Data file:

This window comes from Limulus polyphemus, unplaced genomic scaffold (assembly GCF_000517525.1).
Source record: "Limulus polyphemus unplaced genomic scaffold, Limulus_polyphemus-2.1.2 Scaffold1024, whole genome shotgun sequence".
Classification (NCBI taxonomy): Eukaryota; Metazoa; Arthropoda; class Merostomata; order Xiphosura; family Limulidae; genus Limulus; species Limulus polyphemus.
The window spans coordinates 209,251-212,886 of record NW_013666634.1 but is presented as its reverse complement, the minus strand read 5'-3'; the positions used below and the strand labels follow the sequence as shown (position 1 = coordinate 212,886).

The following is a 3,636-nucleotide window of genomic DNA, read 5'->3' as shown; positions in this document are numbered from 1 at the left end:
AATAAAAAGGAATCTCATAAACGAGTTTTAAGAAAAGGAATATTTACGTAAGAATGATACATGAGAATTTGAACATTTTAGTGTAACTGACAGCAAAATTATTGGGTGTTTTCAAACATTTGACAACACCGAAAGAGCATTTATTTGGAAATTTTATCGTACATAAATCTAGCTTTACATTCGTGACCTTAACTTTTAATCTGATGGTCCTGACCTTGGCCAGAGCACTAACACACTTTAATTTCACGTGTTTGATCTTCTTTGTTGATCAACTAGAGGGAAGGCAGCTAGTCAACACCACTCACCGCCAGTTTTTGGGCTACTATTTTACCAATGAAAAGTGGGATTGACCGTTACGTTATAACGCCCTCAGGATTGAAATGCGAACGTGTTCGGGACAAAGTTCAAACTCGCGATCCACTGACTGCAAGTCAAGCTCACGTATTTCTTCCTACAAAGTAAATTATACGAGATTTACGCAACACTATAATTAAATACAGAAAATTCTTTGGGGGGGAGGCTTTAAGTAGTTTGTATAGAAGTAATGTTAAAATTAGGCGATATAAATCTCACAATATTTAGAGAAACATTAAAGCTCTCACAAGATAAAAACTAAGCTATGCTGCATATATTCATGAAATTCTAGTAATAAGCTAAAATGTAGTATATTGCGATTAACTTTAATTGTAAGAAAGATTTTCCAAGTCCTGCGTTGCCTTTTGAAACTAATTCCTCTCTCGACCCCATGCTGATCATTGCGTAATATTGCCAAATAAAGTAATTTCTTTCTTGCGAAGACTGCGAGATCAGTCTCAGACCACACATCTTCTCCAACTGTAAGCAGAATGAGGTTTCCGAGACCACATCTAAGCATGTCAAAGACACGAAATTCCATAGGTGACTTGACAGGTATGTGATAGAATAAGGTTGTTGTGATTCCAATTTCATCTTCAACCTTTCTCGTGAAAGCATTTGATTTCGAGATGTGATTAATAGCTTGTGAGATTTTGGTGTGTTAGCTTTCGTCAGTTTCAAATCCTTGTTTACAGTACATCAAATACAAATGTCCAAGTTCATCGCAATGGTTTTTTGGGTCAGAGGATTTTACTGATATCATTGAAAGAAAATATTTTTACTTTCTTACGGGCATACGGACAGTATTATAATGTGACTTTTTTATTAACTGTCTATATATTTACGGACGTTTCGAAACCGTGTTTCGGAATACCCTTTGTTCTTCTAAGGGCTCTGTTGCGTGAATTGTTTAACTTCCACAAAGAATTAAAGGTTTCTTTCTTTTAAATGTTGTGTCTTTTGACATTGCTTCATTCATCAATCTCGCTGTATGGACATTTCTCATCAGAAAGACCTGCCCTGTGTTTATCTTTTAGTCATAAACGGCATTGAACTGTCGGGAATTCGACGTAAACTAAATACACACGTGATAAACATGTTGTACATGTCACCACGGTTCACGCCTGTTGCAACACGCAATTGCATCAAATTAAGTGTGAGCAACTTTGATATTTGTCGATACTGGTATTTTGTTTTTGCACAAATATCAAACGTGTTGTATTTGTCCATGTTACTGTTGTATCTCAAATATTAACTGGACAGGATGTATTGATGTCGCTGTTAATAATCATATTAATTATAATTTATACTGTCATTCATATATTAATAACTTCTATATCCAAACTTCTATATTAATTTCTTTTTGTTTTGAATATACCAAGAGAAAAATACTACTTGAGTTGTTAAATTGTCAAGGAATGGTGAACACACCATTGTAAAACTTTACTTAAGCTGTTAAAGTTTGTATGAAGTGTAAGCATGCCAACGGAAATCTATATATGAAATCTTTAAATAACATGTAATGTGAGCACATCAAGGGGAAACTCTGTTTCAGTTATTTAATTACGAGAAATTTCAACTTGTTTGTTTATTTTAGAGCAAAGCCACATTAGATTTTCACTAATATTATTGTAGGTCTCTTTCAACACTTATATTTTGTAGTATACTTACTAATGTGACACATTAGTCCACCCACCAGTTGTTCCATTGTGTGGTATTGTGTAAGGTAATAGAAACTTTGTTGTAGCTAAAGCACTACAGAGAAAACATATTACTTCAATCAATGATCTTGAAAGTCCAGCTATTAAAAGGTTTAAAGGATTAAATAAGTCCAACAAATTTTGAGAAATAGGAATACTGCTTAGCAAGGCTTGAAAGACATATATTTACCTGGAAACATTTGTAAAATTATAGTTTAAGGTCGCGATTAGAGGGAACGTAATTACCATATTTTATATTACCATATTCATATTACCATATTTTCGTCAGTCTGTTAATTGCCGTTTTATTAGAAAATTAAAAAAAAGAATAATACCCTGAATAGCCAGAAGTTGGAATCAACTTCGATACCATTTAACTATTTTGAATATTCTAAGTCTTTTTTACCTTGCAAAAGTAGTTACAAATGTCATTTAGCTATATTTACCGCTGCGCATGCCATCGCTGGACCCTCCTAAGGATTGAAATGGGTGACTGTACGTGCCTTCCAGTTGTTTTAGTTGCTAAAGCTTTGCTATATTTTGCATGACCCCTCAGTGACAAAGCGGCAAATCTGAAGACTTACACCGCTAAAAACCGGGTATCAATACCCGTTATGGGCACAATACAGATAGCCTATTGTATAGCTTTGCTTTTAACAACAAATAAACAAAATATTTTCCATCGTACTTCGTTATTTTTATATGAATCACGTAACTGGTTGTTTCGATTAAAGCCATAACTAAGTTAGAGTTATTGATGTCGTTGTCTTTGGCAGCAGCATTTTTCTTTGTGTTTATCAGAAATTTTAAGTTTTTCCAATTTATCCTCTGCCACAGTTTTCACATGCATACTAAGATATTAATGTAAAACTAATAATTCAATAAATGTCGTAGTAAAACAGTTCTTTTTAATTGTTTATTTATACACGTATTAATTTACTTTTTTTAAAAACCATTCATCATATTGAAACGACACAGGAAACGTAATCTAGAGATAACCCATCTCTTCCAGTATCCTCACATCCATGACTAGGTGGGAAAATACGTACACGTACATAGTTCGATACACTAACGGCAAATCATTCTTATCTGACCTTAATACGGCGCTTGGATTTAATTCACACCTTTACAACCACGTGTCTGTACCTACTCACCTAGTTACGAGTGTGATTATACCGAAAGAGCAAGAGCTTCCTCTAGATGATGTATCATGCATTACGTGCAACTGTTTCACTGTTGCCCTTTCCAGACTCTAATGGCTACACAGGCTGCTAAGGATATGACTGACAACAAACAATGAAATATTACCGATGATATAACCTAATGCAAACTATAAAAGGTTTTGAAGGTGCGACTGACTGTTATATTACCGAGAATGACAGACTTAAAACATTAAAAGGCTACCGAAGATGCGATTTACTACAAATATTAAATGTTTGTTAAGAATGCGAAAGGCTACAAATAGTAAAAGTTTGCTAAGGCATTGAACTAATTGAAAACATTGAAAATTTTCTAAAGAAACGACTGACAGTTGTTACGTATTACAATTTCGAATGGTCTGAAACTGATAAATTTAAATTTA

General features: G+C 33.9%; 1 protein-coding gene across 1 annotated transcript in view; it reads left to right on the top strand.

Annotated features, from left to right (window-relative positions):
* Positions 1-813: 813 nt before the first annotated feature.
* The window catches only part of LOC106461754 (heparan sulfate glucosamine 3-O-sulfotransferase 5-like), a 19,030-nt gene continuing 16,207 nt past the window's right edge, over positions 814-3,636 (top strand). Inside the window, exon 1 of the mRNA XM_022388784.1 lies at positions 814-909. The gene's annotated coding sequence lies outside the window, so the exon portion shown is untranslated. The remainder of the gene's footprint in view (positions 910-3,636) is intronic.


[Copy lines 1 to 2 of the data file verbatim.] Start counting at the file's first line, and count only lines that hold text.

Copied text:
This window comes from Limulus polyphemus, unplaced genomic scaffold (assembly GCF_000517525.1).
Source record: "Limulus polyphemus unplaced genomic scaffold, Limulus_polyphemus-2.1.2 Scaffold1024, whole genome shotgun sequence".